Jason W. M. Ellsworth is a doctoral student in the Sociology and Social Anthropology Department at Dalhousie University and is a Sessional Lecturer at the University of Prince Edward Island in both the Religious Studies and Sociology & Anthropology Departments. His research interests include the anthropology of religion, Buddhism in North America, marketing & economy, the anthropology of food, and transnationalism. Read Jason’s posts here.

Anja Kirsch received her Ph.D. from the University of Basel, Switzerland, with a dissertation on character education in a secular state. She is a post-doctoral researcher in the Study of Religions at the University of Basel and the program coordinator of two joint doctoral programs in the Study of Religions and Theology. Her research interests include atheism and the modern criticism of religion; narrative cultures, efficacy, and plausibility in literary aesthetics; the conceptual history of religion in modernity; and questions of historiography. She is currently working on religious and political utopian thought, narratives of revolution and processes of transatlantic migration in the long nineteenth-century European history of religions. Read Anja’s posts here.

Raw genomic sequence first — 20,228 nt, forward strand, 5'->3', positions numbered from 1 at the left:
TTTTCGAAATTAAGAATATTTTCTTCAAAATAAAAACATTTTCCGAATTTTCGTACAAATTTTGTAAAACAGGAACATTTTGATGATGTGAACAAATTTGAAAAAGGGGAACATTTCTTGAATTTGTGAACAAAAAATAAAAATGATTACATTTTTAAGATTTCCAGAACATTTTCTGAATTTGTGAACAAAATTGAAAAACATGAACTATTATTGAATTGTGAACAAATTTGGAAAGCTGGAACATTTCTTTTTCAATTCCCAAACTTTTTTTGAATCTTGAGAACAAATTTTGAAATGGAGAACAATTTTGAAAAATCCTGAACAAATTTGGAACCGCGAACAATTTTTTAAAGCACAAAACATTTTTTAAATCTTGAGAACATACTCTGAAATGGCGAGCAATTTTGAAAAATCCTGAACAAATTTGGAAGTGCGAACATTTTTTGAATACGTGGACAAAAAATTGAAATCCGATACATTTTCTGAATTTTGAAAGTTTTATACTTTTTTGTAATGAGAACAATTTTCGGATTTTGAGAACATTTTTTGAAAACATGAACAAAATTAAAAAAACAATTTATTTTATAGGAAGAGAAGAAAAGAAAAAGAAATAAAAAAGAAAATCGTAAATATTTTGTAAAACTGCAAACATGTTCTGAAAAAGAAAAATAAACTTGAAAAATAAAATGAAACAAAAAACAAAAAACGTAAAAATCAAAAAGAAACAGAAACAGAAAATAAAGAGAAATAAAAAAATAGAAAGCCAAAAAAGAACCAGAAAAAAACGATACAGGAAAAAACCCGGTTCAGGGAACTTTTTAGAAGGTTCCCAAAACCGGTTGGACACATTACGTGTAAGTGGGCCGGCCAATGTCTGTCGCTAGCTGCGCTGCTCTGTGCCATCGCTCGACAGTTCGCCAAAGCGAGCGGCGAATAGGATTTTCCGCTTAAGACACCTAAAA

Craig Martin is an Associate Professor of Religious Studies at St. Thomas Aquinas College. His research focuses on method and theory in the study of religion, particularly discourse analysis and ideology critique. His recent books include Capitalizing Religion: Ideology and the Opiate of the Bourgeoisie, A Critical Introduction to the Study of Religion, and (co-edited with Brad Stoddard), Stereotyping Religion: Critiquing Clichés. Read Craig’s posts here.

Russell McCutcheon who earned his Ph.D. in 1995 from the University of Toronto, is a professor at the University of Alabama and author of a variety of books which all focus on methodological and theoretical issues in the study of religion. Blogging also at his Department’s website, where he is Chair, his work is concerned with the interplay of agency and structure and the manner in which specific subjectivities and experiences are made possible. Read Russell’s posts here.